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Best Practices for Educating and Training Sales Teams with Rachel Balik, Director of Product Marketing

Recently, our CEO, Russ Heddleston, sat down with Rachel Balik, Director of Product Marketing at Demandbase, to discuss best practices when it comes to training and educating Sales, key topics discussed were:

  1. How to educate sales teams so they will actually understand the meaning behind the content you create.
  2. Ongoing challenges that all product marketers face with content adoption and comprehension.
  3. How new product marketers can best shape their relationship with Sales.

Russ: Hi Rachel, thanks for joining us today. To start things off, can you tell us a little about your role?

Rachel: I’m the Director of Product Marketing at Demandbase. I’ve been with the company for three years, which has been a great experience. I started in content and then moved into product marketing. My areas of focus within product marketing are our data and analytics solutions, as well our content strategy. . I’ve collaborated with a lot of different departments and functional areas within the organization, mainly Product and Sales, but also customer success, services and even engineering. I played a role in the category creation of account-based marketing (ABM), which has been really exciting. When I started at Demandbase, nobody knew what ABM, was and now it’s the strategy that everyone is focused on.

Russ: At a high level, how do you work and interact with the sales team?

Rachel: We have a sales trainer, and the product marketing team works very closely with them to produce and deliver relevant content for Sales on an ongoing basis. We provide the content and sometimes do the training, and we work with our sales trainer to set the curriculum. He’s in the field working with reps directly, so his input is extremely valuable. However, members of the sales team can ask me things over Slack or email anytime, or they can just stop me in the hallway. Even at 200 employees, Demandbase is still a close-knit and conversational environment.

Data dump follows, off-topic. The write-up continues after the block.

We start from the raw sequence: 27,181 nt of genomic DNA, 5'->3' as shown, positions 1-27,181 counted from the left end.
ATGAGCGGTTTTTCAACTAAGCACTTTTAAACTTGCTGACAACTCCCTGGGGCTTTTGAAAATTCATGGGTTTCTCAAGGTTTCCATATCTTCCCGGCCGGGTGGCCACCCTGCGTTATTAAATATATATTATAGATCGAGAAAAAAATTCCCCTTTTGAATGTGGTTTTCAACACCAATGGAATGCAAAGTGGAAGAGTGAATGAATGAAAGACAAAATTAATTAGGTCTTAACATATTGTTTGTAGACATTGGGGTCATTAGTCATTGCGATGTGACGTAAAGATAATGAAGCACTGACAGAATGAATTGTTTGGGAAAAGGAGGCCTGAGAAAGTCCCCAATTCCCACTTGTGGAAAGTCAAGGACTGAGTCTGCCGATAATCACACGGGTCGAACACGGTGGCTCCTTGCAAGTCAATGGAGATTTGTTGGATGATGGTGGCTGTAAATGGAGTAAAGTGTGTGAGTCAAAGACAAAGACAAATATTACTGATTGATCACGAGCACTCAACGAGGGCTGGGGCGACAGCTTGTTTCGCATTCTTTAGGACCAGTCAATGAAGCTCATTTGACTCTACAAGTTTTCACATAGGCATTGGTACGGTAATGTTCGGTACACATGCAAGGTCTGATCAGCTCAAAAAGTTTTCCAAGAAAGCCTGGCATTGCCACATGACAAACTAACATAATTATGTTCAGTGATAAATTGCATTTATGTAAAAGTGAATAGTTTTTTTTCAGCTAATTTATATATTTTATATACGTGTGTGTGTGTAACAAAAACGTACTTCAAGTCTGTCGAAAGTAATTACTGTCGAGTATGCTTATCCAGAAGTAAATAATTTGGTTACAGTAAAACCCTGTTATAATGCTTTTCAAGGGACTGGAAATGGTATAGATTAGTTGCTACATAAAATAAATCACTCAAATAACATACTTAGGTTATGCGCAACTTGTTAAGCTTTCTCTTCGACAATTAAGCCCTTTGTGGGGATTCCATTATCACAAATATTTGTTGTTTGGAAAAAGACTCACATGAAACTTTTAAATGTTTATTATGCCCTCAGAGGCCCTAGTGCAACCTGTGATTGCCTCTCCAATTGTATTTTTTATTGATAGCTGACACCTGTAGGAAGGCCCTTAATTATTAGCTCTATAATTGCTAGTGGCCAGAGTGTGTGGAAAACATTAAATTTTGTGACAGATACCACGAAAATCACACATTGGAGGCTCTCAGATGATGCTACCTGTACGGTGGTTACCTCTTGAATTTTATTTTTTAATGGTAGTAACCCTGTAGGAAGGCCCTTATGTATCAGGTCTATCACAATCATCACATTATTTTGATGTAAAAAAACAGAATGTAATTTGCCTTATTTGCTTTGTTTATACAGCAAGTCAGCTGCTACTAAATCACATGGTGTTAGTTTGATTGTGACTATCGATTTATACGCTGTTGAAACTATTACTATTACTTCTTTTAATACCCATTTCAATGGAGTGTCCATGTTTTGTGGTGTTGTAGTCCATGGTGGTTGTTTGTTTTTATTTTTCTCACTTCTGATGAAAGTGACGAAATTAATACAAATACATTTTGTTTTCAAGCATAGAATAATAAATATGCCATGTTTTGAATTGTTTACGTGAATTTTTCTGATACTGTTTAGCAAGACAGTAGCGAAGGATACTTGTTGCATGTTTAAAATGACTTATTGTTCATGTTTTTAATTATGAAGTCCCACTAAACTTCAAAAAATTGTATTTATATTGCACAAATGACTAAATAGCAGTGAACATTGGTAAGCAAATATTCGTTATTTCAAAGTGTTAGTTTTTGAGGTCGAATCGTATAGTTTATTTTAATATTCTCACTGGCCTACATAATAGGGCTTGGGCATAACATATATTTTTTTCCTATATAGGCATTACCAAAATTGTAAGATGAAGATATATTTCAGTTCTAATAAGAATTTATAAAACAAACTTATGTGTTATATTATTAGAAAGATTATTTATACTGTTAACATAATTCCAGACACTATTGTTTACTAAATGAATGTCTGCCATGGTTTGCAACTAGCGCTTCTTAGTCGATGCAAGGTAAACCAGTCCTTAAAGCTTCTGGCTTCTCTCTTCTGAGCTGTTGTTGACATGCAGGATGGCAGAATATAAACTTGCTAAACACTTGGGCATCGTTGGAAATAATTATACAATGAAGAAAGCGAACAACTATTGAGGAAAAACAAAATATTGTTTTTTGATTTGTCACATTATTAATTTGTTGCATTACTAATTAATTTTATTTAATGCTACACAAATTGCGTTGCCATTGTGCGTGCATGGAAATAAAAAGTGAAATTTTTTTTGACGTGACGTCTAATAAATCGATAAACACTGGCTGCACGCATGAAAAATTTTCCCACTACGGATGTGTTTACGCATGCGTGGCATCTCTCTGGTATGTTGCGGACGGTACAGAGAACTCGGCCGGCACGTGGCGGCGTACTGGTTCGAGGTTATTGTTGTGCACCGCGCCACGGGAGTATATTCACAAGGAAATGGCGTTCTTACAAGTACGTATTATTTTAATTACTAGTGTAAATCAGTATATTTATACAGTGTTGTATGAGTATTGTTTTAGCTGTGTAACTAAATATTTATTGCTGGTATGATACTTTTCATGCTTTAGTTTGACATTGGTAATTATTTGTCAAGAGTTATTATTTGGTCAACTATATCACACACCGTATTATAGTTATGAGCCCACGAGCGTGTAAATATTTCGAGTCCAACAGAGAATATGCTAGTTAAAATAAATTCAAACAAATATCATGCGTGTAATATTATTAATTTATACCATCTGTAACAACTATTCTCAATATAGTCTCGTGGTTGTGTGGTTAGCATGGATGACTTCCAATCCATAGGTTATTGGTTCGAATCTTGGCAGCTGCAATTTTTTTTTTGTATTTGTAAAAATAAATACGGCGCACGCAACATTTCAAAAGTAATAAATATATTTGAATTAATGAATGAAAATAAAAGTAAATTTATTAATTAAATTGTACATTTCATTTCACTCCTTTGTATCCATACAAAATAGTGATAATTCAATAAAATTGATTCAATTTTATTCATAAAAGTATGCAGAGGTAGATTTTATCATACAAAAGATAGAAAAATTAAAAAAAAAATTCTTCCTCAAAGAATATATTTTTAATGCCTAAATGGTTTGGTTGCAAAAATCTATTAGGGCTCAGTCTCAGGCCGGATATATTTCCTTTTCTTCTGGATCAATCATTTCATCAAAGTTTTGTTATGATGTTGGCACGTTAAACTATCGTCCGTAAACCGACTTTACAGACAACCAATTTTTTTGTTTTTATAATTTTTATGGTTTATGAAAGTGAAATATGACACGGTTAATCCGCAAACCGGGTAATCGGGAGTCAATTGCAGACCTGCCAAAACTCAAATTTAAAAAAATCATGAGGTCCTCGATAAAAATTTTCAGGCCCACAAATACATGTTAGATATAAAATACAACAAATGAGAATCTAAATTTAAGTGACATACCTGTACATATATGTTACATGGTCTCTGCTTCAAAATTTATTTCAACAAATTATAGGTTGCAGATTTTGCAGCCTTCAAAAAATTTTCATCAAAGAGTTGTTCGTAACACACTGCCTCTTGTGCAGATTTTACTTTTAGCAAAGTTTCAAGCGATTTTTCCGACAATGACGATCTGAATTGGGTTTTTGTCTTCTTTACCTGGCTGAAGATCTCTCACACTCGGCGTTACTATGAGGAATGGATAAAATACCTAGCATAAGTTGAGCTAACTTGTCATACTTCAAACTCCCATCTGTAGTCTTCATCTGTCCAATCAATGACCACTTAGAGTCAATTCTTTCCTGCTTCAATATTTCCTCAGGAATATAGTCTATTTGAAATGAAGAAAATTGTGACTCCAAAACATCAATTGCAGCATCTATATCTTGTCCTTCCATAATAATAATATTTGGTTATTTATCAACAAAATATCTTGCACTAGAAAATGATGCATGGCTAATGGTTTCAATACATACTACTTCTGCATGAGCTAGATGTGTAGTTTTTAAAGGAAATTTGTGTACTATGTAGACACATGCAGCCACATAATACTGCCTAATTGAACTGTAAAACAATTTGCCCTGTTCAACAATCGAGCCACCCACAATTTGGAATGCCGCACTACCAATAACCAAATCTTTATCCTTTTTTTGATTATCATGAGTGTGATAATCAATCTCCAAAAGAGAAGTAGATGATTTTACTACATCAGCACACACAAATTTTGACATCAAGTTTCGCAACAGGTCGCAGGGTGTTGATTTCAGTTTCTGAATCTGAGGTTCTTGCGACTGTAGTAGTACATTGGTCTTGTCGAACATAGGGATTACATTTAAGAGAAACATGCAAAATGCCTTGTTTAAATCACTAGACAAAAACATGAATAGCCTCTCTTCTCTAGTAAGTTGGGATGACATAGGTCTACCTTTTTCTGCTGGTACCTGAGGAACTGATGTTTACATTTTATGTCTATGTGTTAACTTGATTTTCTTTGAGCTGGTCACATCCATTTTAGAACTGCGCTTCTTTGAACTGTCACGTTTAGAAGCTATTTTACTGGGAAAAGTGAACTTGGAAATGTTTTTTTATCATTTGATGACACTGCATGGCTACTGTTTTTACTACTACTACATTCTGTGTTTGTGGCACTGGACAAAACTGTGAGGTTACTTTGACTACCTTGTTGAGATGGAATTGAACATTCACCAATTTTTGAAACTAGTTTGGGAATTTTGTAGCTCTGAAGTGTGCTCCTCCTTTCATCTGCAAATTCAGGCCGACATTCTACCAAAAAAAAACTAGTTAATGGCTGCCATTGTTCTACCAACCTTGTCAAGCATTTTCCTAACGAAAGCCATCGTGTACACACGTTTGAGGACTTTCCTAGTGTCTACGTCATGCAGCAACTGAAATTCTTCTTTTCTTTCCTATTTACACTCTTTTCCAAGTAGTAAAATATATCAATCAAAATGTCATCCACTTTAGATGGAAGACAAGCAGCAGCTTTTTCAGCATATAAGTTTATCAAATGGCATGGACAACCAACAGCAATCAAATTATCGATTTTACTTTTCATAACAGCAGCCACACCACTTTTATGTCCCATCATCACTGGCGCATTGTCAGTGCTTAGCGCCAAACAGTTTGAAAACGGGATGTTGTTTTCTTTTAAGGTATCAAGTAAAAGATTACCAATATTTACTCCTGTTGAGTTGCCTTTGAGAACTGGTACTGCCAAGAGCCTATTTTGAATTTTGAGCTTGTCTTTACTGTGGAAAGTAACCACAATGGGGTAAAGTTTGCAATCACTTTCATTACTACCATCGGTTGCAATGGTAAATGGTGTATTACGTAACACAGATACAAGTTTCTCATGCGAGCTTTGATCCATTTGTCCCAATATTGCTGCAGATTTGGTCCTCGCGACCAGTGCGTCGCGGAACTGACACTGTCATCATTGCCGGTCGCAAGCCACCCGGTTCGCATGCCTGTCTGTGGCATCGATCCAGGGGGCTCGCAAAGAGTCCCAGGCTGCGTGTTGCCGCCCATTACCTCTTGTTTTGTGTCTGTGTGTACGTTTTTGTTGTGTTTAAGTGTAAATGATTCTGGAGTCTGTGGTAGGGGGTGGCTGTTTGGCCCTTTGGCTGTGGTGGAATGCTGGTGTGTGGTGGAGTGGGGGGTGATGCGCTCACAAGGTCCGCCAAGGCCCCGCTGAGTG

Russ: Where does your role end, and where does the sales trainer’s role begin? How do you manage that overlap?

Rachel: It mainly comes down to curriculum planning. Here’s an example: we recently acquired a company called Spiderbook, which we’re all really excited about. Post-acquisition, the challenge for product marketing and the sales trainer was to get all our reps up to speed on a new product very quickly. The sales trainer was the one who said, “This is what the curriculum is, this is how I’m going to lead the session, and this is how I’m going to organize the session.” While we did have some input on the curriculum, we focused on providing content, creating the preliminary pitch deck and advising on demo training.

Russ: How do you accomplish keeping Sales up-to-date, trained and using the right content?

Rachel: We are conscientious of the fact that everybody learns in different ways. We try to cover all the bases and make sure all members off the sales team are getting the information they need and can learn in a way that works for them. We disseminate new information in a number of ways, here’s a good example: right now we’re updating our solution sheets and our competitive analysis collateral. When a new piece of content becomes available for Sales, we’ll send out an email with a link to the collateral.